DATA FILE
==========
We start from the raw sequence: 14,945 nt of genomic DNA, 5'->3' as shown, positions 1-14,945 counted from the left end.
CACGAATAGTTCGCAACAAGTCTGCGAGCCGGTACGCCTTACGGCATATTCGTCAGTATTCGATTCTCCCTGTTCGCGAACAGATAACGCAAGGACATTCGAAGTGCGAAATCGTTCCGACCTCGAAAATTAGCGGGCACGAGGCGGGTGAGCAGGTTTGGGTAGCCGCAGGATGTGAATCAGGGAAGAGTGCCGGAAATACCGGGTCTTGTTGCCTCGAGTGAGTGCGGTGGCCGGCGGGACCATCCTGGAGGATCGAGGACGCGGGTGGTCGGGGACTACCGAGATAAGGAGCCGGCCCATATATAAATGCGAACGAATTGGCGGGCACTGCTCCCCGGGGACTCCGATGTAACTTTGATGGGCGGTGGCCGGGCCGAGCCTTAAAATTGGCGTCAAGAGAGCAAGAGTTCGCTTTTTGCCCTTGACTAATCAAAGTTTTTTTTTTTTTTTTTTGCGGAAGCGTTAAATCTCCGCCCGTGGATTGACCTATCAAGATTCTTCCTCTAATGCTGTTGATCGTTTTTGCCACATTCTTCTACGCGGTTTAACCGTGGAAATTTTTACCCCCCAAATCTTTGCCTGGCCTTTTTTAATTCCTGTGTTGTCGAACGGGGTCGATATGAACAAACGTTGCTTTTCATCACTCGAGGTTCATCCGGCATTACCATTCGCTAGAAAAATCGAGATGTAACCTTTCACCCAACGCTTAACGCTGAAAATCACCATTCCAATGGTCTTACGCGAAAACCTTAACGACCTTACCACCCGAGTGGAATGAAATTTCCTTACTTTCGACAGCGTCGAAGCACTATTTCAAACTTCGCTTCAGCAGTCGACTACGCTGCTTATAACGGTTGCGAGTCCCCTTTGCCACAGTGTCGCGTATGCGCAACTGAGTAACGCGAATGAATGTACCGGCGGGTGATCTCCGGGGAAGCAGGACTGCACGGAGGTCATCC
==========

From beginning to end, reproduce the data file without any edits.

We start from the raw sequence: 14,945 nt of genomic DNA, 5'->3' as shown, positions 1-14,945 counted from the left end.
CACGAATAGTTCGCAACAAGTCTGCGAGCCGGTACGCCTTACGGCATATTCGTCAGTATTCGATTCTCCCTGTTCGCGAACAGATAACGCAAGGACATTCGAAGTGCGAAATCGTTCCGACCTCGAAAATTAGCGGGCACGAGGCGGGTGAGCAGGTTTGGGTAGCCGCAGGATGTGAATCAGGGAAGAGTGCCGGAAATACCGGGTCTTGTTGCCTCGAGTGAGTGCGGTGGCCGGCGGGACCATCCTGGAGGATCGAGGACGCGGGTGGTCGGGGACTACCGAGATAAGGAGCCGGCCCATATATAAATGCGAACGAATTGGCGGGCACTGCTCCCCGGGGACTCCGATGTAACTTTGATGGGCGGTGGCCGGGCCGAGCCTTAAAATTGGCGTCAAGAGAGCAAGAGTTCGCTTTTTGCCCTTGACTAATCAAAGTTTTTTTTTTTTTTTTTTGCGGAAGCGTTAAATCTCCGCCCGTGGATTGACCTATCAAGATTCTTCCTCTAATGCTGTTGATCGTTTTTGCCACATTCTTCTACGCGGTTTAACCGTGGAAATTTTTACCCCCCAAATCTTTGCCTGGCCTTTTTTAATTCCTGTGTTGTCGAACGGGGTCGATATGAACAAACGTTGCTTTTCATCACTCGAGGTTCATCCGGCATTACCATTCGCTAGAAAAATCGAGATGTAACCTTTCACCCAACGCTTAACGCTGAAAATCACCATTCCAATGGTCTTACGCGAAAACCTTAACGACCTTACCACCCGAGTGGAATGAAATTTCCTTACTTTCGACAGCGTCGAAGCACTATTTCAAACTTCGCTTCAGCAGTCGACTACGCTGCTTATAACGGTTGCGAGTCCCCTTTGCCACAGTGTCGCGTATGCGCAACTGAGTAACGCGAATGAATGTACCGGCGGGTGATCTCCGGGGAAGCAGGACTGCACGGAGGTCATCC